John Nordeen and Kay Lee served in the same Army platoon during the Vietnam War.

Nordeen and Lee had very different personalities, but in the life-or-death setting of war, the two bonded. Nordeen, a soldier from Seattle, was one of the first people that Lee, a combat medic from San Francisco, talked to.

But after the war, they lost touch.

In 2015, after a years-long search by Nordeen, the veterans finally reconnected.

The Boston Red Sox just capped a dominating season with their fourth World Series in 15 years.

Heading into Sunday night's Game 5, the Los Angeles Dodgers needed a win to stall Boston's chances at this year's title.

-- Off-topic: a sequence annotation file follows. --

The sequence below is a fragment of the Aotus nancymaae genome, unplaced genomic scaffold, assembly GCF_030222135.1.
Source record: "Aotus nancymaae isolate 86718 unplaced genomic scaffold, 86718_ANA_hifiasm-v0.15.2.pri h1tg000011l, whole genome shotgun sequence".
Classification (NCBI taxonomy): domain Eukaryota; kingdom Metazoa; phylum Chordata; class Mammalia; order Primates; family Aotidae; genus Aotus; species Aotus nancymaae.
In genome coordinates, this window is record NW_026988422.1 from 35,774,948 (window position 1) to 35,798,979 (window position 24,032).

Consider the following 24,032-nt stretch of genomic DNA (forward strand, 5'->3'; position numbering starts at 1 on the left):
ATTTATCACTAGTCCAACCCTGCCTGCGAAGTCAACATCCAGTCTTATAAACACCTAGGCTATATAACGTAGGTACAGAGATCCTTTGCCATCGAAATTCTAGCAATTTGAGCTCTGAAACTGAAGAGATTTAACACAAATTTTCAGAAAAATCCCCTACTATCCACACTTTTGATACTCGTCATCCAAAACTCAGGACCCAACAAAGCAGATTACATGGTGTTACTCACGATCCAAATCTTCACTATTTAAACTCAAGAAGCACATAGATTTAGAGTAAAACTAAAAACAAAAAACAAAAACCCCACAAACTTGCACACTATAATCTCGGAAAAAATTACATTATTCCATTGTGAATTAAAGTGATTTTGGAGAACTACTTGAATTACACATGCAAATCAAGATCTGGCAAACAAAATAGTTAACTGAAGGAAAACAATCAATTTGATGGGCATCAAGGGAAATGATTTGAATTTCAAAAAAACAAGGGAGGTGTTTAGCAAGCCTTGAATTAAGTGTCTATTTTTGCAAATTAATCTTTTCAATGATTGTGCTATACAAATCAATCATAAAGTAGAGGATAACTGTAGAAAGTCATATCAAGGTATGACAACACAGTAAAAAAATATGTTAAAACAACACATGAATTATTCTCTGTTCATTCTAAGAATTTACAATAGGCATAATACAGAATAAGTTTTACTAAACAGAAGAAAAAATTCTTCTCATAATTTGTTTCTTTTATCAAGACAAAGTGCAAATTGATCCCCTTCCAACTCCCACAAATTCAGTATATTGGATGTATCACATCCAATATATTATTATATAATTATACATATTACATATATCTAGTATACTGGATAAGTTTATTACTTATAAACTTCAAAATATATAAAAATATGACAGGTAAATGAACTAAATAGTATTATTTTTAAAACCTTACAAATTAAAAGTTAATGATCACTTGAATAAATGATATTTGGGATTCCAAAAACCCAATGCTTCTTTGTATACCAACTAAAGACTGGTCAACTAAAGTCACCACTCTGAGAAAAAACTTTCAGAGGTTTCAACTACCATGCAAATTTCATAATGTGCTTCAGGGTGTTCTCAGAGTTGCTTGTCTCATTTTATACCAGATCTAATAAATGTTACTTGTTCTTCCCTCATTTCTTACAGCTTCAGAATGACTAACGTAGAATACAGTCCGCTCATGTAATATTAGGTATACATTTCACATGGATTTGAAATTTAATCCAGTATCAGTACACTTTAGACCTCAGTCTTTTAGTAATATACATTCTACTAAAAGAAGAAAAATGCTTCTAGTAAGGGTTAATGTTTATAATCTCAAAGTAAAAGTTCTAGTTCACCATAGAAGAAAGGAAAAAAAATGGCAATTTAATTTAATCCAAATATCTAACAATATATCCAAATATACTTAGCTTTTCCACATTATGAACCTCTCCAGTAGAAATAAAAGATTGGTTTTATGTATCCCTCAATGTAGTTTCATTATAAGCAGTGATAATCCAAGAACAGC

But Boston, led by David Price's pitching and Steve Pearce's batting, ruled the road turf to take home their ninth World Series title — and their fourth since 2004.

For the past three weeks, students across India's capital have been attending a radical new course: happiness.

The Delhi government introduced "happiness classes" in an effort to shift the country's academic focus from student achievement to emotional well-being. In a country that uses standardized testing to determine student success, offers a limited number of seats in top universities and sets high expectations, educators have been seeing mental health consequences.

LeBron James is leaving the Cleveland Cavaliers for a 4-year, $154 million deal with the Los Angeles Lakers.

His agency Klutch Sports Group announced the move in a release on Sunday, less than 24 hours after the NBA's free agency market opened.

For the second time in his 15-year career, James will part with his home state team. In 2010, the free agent bolted to the Miami Heat to win two titles over four years, before returning to Cleveland.